‘The Wolverine’ Original Script: Logan Was the Only Mutant in the Movie

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The Wolverine INterview Christopher McQuarrie The Wolverine Original Script: Logan Was the Only Mutant in the Movie

Writer/director Christopher McQuarrie’s new hard-boiled mystery/thriller Jack Reacher (starring Tom Cruise) will be in theaters this holiday season. While attending the Jack Reacher press junket in New York, part of our interview with McQuarrie inevitably turned toward his work in the X-Men movie universe.

McQuarrie wrote the original script for The Wolverine, the version that had Black Swan director Darren Aronofsky attached, before a multitude of factors forced Aronofsky to drop the project, and McQuarrie to soon follow suit. In talking with the Usual Suspects scribe, I learned more about what his version of The Wolverine would’ve been like – a version that McQuarrie himself describes as, “Kurosawa’s Wolverine.”

Star Hugh Jackman and director James Mangold (Walk the Line) recently did an extended interview about The Wolverine, assuring fans and casual moviegoers alike that this will be the best onscreen depiction of the character yet. While that may turn out to be true, certain fans will forever be wondering “What If?” (that’s a Marvel joke, folks) when the question of Aronofsky and McQuarrie’s version comes up. After all, it was a film that many fans (somewhat spuriously) predicted could become an Oscar contender when all was said and done.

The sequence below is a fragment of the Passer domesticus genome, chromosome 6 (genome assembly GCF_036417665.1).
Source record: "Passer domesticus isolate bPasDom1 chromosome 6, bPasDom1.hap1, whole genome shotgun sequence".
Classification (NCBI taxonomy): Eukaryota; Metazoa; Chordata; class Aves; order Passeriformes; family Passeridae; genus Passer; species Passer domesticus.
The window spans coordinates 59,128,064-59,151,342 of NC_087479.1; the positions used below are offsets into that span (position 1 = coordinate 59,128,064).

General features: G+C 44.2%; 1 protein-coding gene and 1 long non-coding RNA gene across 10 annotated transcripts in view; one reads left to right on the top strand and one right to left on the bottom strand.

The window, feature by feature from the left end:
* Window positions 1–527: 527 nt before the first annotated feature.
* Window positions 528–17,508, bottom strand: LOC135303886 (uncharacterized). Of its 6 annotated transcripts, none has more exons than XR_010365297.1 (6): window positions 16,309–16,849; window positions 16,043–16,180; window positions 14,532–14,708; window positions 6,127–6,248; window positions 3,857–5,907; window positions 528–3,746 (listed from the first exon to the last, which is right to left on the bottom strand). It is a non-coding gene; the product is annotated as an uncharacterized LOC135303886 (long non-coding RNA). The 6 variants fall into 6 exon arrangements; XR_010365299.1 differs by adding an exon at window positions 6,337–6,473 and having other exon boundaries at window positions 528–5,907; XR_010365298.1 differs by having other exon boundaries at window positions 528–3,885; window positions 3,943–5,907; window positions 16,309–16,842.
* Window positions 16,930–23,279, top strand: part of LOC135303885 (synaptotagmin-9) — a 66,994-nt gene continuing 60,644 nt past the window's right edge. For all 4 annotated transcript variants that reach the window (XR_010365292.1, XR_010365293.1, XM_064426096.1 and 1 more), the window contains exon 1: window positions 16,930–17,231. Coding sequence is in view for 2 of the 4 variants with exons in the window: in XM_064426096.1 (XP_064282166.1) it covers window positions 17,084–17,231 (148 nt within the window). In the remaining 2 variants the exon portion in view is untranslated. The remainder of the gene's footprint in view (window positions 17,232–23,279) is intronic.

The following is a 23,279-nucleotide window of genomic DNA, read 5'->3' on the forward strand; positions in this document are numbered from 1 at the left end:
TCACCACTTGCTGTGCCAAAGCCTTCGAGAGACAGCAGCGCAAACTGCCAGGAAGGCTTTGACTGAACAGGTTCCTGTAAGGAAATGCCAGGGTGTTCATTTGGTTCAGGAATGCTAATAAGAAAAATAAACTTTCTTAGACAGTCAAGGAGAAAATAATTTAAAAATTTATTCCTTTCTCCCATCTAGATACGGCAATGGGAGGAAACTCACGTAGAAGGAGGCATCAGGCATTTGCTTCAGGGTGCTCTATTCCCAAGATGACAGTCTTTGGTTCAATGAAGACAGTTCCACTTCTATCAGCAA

Talking to McQuarrie, it’s clear that the Oscar-winning writer also views his version of The Wolverine as being something truly special:

The truth of the matter is that ‘Wolverine’ I consider to be one of my favorite scripts that I’ve ever written. I really held it near and dear to my heart, and I was sorry that circumstances worked out that I couldn’t be there and be involved in that movie. I’m almost afraid to see what it’s evolved into, because that’s the nature of the process.

The Wolverine 2 Hugh Jackman Official The Wolverine Original Script: Logan Was the Only Mutant in the Movie

Hugh Jackman in ‘The Wolverine’

I followed up by asking him what, exactly, led him to the character of Logan, and why he felt his superhero character piece was in fact so special:

Well you know, it was an X-Men movie – it was a Marvel movie – but it existed very much in a real world. And more than anything, I love it for the very fact that – at least in the script I wrote – he was the only mutant in the movie… It was what you’d imagine the Wolverine universe to be under the control of somebody who wrote ‘The Usual Suspects’ and ‘The Way of the Gun’ and is a fan of Sergio Leone. It was Kurosawa’s Wolverine.  There was a real romance to it, there was real humor to it, and a very straightforward sort of plain-faced brutality to it. I’m hoping they preserve that.

Hugh was really great, I liked working with Hugh a lot – he was very understanding, very open and supportive of me – so I’ll be very interested to see how that film turns out.

From what we know so far, Mangold and screenwriters Mark Bomback (Die Hard 4) and Scott Frank (Minority Report) have tweaked elements of McQuarrie’s script – possibly to better link The Wolverine with X-Men: Days of Future Past and the overall X-Men movie universe. This includes adding more mutant character (like the villain, Silver Samurai), and setting the film after the events of X-Men: The Last Stand.